of 'foo' a little bit.

      if $DBC_recursion == 0
        $DBC_recursion += 1

        error = pre_foo(args)
        raise error if error   # or whatever will be the way to signal

        orig_foo(args)

        error = post_foo(old_args)
        raise error if error

        error = invariant
        raise error if error

        $DBC_recursion -= 1
      end

This is not going to work with multithreading, but what works ;?). I think
this is displaying clear need for thread-wide global area, and maybe there's
already such thing but I'm just an ignorant developer :).

        - Aleksi



Fri, 27 Dec 2002 03:00:00 GMT  
 require, ensure, and Design by Contract

Quote:

> > and to be
> > able to perform the wrapping on subclasses when needed.

> Could you say what's the need here? Why do we have to wrap them?

To enforce contracts on their methods.

Quote:
> >     def incr(n)
> >       n + 1
> >     end
> >     { post: result == n.old + 1 }

> What if the post is real method and working like my example later?
> Can't we pass the copy of the arguments? (Probably not, because it
> leads to some other weird problems... But even so, I don't follow
> you here.

The expression uses a variable 'n', but we can't tell what 'n' is: we
can guess that it's a parameter, but there is no reflection mechanism
that gives you the names and positions of a parameter, so the wrapper
can't synthesize it.

Quote:
> I'm not sure we're really implementing full-scale Eiffel-type of DBC
> here. I think I saw someone (maybe Dave) saying it's not entirely
> clear we have need for automatic invariant since we can always do it
> explicitly:

That wasn't me. I'm a lazy sod, so I'd use the minimal typing and most
automation available ;-)

Regards

Dave



Fri, 27 Dec 2002 03:00:00 GMT  
 require, ensure, and Design by Contract
On Mon, 10 Jul 2000 14:51:50 +0200,

Quote:

>Oh, this is new to me. Could you elaborate? Why assertions should not be
>checked?

Ok, let me provide two examples. Since there is no definitive DbC syntax
in Ruby yet, please let me write it in Eiffel.

Imagine, you have a class NUMERIC and an operator "+". then you go on,
and write:

   infix "+" (other: like Current): like Current
      -- Sum with 'other' (commutative).
      require
         other_exists: other /= void
      deferred
      ensure
         result_exists: result /= void
         commutative: equal(result, other + Current)
          end

..and oops, the postcondition calls operator "+" again. If you would
check assertions recursively, you have an endless recursion here. Of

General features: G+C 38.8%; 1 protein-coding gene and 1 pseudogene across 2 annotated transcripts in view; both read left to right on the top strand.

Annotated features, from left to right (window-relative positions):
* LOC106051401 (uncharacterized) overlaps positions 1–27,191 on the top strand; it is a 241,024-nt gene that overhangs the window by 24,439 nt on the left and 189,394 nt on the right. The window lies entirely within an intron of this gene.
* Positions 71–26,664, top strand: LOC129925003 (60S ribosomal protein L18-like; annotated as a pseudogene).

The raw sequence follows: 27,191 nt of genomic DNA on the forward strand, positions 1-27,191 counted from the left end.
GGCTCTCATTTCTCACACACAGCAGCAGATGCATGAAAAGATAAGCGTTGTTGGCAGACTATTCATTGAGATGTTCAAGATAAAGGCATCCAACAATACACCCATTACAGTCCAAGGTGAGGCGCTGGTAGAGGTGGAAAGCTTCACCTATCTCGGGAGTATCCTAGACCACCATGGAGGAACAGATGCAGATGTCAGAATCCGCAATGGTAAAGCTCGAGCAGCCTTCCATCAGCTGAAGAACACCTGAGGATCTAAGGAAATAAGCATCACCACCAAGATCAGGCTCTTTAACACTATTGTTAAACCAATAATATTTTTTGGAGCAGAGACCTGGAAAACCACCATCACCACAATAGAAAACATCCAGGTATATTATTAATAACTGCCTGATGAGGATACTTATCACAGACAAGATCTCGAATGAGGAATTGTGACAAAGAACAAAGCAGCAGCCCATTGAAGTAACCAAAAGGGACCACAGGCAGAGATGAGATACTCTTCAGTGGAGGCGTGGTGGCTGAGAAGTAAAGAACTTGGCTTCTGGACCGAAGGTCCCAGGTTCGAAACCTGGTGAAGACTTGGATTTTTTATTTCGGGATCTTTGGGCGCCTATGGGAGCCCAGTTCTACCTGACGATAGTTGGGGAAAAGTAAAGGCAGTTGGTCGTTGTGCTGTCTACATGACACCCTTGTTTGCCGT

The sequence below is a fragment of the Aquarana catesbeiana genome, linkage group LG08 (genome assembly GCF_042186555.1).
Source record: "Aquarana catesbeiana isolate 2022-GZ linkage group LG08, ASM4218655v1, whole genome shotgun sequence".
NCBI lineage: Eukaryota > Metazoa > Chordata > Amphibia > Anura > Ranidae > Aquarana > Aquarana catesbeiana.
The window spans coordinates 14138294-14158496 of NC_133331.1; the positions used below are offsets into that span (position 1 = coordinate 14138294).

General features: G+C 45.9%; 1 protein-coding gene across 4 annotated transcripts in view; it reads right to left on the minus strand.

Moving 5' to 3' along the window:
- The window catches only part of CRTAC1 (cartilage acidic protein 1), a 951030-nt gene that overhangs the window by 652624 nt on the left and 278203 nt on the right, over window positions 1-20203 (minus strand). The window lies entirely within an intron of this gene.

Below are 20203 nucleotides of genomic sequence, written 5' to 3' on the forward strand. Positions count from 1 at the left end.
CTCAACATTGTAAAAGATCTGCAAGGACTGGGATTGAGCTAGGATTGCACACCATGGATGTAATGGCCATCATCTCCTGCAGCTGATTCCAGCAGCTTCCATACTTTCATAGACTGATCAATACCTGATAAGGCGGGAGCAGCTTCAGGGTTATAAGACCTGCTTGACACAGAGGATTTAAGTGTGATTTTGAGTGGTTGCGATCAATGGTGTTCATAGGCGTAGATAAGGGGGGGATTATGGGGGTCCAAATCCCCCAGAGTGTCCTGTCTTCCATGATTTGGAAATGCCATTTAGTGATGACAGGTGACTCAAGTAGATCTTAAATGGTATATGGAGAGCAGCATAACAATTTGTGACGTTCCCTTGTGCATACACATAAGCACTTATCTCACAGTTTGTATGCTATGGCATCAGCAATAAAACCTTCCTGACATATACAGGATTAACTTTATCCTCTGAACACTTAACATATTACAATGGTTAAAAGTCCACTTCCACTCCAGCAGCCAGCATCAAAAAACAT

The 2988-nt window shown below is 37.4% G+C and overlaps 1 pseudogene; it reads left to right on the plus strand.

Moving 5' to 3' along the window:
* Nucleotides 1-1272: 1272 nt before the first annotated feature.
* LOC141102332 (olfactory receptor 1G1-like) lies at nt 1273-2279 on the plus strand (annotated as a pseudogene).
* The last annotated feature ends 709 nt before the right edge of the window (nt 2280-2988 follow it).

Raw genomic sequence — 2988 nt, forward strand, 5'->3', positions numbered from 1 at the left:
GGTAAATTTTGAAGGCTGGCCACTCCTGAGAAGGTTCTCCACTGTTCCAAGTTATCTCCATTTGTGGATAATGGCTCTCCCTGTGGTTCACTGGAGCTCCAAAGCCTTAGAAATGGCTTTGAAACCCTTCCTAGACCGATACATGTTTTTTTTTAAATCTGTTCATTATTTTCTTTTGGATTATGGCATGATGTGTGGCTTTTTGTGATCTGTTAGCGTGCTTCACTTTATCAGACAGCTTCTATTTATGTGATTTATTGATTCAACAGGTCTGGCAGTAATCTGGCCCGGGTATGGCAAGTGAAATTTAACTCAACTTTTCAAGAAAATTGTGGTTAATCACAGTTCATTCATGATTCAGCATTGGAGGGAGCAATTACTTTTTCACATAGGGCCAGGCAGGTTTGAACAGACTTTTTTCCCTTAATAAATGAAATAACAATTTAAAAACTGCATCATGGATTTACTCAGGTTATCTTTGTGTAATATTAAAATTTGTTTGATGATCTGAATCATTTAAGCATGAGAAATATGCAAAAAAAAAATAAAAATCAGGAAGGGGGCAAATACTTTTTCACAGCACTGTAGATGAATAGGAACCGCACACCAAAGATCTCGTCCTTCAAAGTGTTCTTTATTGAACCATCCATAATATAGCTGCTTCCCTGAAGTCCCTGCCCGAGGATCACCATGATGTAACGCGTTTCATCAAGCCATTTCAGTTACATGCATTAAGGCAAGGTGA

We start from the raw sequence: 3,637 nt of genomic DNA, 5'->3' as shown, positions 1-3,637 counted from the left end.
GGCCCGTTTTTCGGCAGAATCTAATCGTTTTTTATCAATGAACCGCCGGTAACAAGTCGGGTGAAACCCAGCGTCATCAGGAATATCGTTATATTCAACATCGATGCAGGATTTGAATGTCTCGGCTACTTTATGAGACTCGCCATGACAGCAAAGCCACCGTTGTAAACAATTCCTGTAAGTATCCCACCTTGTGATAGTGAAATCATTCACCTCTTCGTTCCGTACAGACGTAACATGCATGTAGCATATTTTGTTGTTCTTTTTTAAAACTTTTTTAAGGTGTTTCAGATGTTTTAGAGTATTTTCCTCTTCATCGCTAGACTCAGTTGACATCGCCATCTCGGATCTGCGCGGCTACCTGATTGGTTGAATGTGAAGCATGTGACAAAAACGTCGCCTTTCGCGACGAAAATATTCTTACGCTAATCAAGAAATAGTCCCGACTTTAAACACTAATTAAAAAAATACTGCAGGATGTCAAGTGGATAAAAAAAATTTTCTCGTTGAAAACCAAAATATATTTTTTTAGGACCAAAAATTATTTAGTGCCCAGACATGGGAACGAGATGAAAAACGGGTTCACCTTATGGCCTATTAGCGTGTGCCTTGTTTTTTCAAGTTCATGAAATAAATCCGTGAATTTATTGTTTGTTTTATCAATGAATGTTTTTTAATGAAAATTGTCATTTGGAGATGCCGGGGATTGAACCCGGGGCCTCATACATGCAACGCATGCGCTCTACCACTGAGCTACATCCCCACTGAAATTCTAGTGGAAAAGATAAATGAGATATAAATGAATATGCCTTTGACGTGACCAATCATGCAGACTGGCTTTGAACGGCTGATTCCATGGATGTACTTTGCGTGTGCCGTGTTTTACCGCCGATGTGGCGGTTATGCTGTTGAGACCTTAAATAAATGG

course, you can say "I would not write such a postcondition" :-), but
such cases can happen more easily than it seems on first look.

Lets have a look at invariants. Imagine, you have a class CIRCULAR_LIST,
and you write an invariant like:

   previous.next = Current

This would trigger the class invariant check of 'previous', then of its
'previous', etc etc. But also it would trigger another check on
'previous.next', and so on forever.

Is the problem clearer now?

--
Best regards,
Patrick

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Fri, 27 Dec 2002 03:00:00 GMT  
 require, ensure, and Design by Contract

Quote:
> > In Eiffel, invariants are checked before *and* after the
> > execution of an
> > *exported* routine ...
> > I do not have the rationale available in my mind right now ;-),

> Neither do I. Assuming there's no side-effects and we check the invariant
> after each call, I can't see how the object could be in invalid state when
> we enter the method. Well, anyway it's just an optimization to rip off the
> invariant check before precondition check. (And Ruby will allow weird
> side-effects quite probably, it's up to developer whether to mess around :).

Consider an object that needs to make a transition from state A to
state B, but has to do a non-trivial amount of work to make the
transition.  So it calls a bunch of internal methods that tweak the
state until finally we arrive at B. While we're executing these methods
our member data may not yet be consistent so any invariant checks will
fail.

I ran into these sorts of problems with my first cut at DBC in C++.
They're pretty annoying: if all methods check the invariant you wind up
having to significantly weaken your invariant.

  -- Jesse



Thu, 02 Jan 2003 03:00:00 GMT